Jessica Brown: Her Own Words
My world turned upside down with a phone call.
The year was 2016
I had a 3.5-year-old and a 9-month-old, and I was only 35 years old myself. My world turned upside down with a phone call. I remember the nurse saying after my biopsy, “if I call you, it is good, if the radiologist calls you, it is bad”. He [the radiologist] called. I froze. My kids. Cancer. Radiation. Mastectomy. No, this can’t be right. I hadn’t gotten tested for BRCA like I said I would after having kids. I was still in the middle of taking care of a baby. Cancer doesn’t wait. The cancer found me. I had triple positive breast cancer and it was growing fast. We later found out I was BRCA2 positive. We needed to act and act fast.
Within two weeks of my biopsy and diagnosis, I was in a chemo chair getting my regimen of Taxotere, Carboplatin, Herceptin and Perjeta, better known as TCHP. This was the regimen I would be getting for the next 4.5 months, and the Herceptin would continue for seven more treatments.
One other detail we had to rush to take care of was the potential loss of my hair. As I had two young children, the thought of being bald around them was absolutely terrifying. In all honesty, the thought was terrifying to ME. I didn’t think I could handle the sight of myself with no hair, and cancer allows you to be vain. Cancer allows you ALL the passes. I had heard about cold caps, and immediately began the research process. I found out that I would have to have the cold cap on my head for nine hours total. One hour for pretreatment, and then four hours after. The point was to freeze or narrow the blood vessel, so the chemo doesn’t reach the follicle below the scalp. In doing so, the hair doesn’t fall out; it just thins depending on how you baby it. Let’s just say there was zero hair brushing except hair washing day, and that was once a week. I was fortunate to hire someone to switch the caps for me, as it needed to be done every 30 minutes. It was not easy to handle the cold, but whenever something challenging comes my way, I now think to myself, “You had -60 degrees on your head for nine hours. You’ll be ok!” I’m proud to say that I lost only 30% of my hair. I was always known to be a good student.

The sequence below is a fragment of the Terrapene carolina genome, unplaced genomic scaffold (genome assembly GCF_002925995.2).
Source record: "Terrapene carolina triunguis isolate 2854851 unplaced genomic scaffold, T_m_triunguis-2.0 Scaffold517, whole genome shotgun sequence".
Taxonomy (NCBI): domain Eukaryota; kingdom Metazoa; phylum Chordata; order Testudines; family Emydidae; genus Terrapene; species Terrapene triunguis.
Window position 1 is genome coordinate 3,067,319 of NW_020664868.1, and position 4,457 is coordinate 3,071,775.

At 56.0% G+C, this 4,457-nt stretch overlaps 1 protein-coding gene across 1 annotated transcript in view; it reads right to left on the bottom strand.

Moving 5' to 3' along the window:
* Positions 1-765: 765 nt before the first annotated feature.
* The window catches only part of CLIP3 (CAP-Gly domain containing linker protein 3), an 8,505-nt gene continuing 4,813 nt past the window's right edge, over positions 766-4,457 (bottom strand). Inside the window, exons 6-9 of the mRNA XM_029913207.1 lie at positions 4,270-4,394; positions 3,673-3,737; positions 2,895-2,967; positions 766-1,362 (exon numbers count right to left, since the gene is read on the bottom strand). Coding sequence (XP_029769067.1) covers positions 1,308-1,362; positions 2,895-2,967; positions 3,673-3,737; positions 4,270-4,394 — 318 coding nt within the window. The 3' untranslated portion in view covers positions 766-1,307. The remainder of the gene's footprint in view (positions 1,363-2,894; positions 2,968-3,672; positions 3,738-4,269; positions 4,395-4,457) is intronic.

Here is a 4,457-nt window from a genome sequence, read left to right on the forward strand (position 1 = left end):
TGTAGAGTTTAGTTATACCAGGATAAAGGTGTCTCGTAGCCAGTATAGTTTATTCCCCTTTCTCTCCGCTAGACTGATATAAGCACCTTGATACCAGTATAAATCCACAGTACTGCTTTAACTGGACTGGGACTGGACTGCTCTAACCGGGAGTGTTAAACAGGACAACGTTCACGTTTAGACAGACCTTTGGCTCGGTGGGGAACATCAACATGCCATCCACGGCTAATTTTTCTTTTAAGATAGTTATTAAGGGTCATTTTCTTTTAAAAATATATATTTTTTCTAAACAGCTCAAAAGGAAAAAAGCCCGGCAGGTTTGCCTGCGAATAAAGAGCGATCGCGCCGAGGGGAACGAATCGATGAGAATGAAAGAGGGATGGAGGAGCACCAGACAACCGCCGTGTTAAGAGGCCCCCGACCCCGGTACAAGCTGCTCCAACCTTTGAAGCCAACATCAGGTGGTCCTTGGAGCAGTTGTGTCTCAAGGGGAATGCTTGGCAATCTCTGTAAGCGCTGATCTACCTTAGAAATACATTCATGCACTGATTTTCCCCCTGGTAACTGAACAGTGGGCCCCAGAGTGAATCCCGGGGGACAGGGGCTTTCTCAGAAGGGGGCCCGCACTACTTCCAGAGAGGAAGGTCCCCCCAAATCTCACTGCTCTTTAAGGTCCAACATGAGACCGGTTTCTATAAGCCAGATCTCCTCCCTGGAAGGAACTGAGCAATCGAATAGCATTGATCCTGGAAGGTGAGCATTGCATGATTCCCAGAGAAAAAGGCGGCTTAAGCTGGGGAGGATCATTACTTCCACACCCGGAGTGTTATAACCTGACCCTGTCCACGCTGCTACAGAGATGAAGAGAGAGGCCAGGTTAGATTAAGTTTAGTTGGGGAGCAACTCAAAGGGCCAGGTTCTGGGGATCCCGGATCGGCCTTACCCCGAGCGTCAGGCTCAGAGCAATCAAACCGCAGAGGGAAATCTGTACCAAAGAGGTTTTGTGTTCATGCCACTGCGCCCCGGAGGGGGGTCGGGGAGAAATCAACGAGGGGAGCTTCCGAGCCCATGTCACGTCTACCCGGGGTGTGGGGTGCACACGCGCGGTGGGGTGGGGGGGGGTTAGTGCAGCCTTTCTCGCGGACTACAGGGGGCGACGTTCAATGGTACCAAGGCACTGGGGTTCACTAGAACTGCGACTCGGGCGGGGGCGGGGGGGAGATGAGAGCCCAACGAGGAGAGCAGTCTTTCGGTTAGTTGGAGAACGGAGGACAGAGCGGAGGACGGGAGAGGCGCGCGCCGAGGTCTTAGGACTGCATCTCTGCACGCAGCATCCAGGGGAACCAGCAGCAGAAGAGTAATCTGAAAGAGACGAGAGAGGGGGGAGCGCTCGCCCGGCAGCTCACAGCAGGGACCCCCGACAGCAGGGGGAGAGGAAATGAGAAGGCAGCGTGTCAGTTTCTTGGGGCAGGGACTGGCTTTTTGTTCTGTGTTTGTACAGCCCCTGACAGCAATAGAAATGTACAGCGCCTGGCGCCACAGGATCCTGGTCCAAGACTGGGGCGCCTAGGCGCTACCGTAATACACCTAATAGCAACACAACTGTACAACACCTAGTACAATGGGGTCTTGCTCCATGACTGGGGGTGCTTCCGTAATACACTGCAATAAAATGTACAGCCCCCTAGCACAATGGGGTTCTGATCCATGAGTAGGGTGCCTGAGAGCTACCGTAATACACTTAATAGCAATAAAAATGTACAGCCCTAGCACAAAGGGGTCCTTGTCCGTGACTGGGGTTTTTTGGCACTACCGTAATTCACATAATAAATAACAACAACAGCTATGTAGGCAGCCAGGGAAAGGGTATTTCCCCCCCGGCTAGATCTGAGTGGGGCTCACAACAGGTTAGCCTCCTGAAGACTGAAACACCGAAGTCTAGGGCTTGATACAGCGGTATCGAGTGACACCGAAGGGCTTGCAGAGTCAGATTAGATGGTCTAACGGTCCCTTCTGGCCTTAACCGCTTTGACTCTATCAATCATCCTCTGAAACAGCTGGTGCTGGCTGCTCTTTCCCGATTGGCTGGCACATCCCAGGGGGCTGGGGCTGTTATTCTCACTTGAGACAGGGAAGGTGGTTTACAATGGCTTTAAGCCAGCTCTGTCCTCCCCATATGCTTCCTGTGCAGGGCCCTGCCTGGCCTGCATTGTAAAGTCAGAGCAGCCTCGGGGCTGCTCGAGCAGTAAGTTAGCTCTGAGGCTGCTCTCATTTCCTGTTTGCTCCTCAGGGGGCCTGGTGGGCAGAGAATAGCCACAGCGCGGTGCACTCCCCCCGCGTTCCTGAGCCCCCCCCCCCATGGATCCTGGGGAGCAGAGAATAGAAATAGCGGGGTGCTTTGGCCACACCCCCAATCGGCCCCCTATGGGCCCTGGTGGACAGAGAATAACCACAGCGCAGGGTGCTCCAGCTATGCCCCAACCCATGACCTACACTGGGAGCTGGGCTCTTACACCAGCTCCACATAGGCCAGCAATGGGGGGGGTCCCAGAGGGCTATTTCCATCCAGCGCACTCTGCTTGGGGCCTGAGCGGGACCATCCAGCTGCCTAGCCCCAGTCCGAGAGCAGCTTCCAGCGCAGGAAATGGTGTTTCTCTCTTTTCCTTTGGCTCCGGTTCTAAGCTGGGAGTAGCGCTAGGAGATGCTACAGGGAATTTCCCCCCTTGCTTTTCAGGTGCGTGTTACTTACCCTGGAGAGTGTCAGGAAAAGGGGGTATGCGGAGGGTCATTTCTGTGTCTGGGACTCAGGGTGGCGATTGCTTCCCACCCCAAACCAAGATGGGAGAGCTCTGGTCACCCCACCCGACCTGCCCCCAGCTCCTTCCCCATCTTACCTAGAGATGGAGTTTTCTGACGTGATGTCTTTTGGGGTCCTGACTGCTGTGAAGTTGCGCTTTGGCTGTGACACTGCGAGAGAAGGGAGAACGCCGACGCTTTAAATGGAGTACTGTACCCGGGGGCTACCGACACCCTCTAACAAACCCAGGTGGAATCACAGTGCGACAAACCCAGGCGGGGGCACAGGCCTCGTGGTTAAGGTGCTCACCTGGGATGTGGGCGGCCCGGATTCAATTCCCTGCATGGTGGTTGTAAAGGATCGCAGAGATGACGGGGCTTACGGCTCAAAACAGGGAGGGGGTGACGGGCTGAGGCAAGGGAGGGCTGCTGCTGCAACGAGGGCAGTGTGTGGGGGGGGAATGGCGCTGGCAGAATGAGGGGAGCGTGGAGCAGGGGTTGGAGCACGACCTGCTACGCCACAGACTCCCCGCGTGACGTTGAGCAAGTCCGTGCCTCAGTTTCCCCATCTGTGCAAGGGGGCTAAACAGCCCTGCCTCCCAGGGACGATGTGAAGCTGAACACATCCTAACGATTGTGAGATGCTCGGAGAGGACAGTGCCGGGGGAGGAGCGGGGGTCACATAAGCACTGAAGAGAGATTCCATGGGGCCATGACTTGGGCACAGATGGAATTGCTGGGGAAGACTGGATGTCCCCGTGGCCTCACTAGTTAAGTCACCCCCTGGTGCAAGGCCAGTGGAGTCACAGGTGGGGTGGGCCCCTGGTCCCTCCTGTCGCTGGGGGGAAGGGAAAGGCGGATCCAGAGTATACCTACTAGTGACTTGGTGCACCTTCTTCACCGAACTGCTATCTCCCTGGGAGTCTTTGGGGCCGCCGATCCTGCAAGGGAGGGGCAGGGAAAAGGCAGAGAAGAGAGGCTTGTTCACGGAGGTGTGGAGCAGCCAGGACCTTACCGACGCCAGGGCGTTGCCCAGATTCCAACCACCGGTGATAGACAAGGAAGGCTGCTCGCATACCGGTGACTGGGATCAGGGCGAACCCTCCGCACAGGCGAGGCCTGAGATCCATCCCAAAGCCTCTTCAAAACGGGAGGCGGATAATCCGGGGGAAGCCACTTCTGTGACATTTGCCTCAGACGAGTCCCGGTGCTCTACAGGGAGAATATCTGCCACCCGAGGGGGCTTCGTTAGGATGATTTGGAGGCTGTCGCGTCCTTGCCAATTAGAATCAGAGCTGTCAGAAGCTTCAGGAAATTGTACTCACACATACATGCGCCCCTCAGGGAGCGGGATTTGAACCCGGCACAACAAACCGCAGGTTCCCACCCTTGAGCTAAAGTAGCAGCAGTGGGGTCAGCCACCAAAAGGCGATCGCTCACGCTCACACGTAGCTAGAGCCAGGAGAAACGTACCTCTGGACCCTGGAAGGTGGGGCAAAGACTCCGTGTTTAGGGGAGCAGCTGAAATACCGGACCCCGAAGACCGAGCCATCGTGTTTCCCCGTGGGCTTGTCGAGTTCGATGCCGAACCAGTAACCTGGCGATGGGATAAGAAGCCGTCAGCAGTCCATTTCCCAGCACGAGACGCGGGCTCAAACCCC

Following my six treatments, I had a double mastectomy with reconstruction. Once I completed my six infusions. I was scanned inside and out, and I was given the ‘all clear’. I will never forget the day my superhero doctor said I had a “complete response.” These were the best two words that someone in my position could receive. It got even better the day I was told that radiation was not necessary. Something going right for once!
During treatment, your mind can do crazy things when you’re faced with cancer. When I got out of my self-loathing phase, I decided to put my journalism degree to use and blog my days. “Cupcakes and Chemo” was born, and it served as my literary lifeline throughout my journey. It was there that I wrote about the good and bad days, the funny and not-so-funny experiences and brutally honest feelings of what I was going through. I won’t lie, it is raw. I didn’t even realize it, but I had people waiting daily for my latest “drop.” When you’re “in it,” you don’t even know that people are so invested. To me, it was just a diary that maybe someone would read. I had heard from friends who told friends about it, sending it to people who were also going through treatment. It became a way to connect with people and feel real and ok about it. It is still a much-read site, and one day I would love to share it with more people to use as a support system and have it printed. I made myself a copy as a keepsake, although it is still too raw to read it and relive it.
Six years later, the word CANCER still echoes in my ear, yet the farther out I get, it is still ever present in my mind. I always say that cancer never leaves you. You might be fortunate to get a clean bill of health like I was, but then there is the crutch of the medication, the checkups every three months, then every six months. It could be compared to a dream when you’re running but it never catches you. I pray daily that it never catches me again or anyone else that I love.
It is because of my experience and own trauma, that I have dedicated my life to being an advocate of self-checks and annual screenings. Be your own advocate. If you don’t speak up for your health, who will? The day I began treatment, I made a silent pledge to myself to make a difference in the world of cancer research. I often hear how expensive it is to pay out of pocket for a mammogram, and something I would love to do is raise money to help those that can’t afford the cost to have their screenings.
I have raised over $50,000 for cancer charities with the help of other survivors who I have met on my journey, as well as the donations from friends and family. This is just the start. The start of me making a difference and being loud and passionate. If you know me, then you know this is a perfect fit.
In closing, don’t just get checked because it is Breast Cancer Awareness Month. Check yourself monthly, tell your friends and family. Remember, you’re your own advocate. If you don’t do it, then who will?
You can read about my cancer journey at www.cupcakesandchemo.com.